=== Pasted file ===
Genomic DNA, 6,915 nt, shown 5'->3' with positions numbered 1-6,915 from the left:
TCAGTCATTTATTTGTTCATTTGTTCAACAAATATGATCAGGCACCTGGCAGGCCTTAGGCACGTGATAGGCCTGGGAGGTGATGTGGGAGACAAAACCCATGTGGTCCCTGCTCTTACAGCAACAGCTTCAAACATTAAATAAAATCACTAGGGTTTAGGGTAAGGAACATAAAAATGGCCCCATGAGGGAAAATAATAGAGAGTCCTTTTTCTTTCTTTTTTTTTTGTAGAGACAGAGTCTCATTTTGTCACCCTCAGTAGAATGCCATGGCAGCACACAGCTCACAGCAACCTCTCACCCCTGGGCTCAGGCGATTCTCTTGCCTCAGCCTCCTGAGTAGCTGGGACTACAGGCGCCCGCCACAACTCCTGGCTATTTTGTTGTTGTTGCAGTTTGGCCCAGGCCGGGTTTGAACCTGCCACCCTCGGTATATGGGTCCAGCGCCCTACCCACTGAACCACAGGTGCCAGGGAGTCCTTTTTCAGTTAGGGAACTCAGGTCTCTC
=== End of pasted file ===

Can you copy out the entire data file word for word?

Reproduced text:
Genomic DNA, 6,915 nt, shown 5'->3' with positions numbered 1-6,915 from the left:
TCAGTCATTTATTTGTTCATTTGTTCAACAAATATGATCAGGCACCTGGCAGGCCTTAGGCACGTGATAGGCCTGGGAGGTGATGTGGGAGACAAAACCCATGTGGTCCCTGCTCTTACAGCAACAGCTTCAAACATTAAATAAAATCACTAGGGTTTAGGGTAAGGAACATAAAAATGGCCCCATGAGGGAAAATAATAGAGAGTCCTTTTTCTTTCTTTTTTTTTTGTAGAGACAGAGTCTCATTTTGTCACCCTCAGTAGAATGCCATGGCAGCACACAGCTCACAGCAACCTCTCACCCCTGGGCTCAGGCGATTCTCTTGCCTCAGCCTCCTGAGTAGCTGGGACTACAGGCGCCCGCCACAACTCCTGGCTATTTTGTTGTTGTTGCAGTTTGGCCCAGGCCGGGTTTGAACCTGCCACCCTCGGTATATGGGTCCAGCGCCCTACCCACTGAACCACAGGTGCCAGGGAGTCCTTTTTCAGTTAGGGAACTCAGGTCTCTC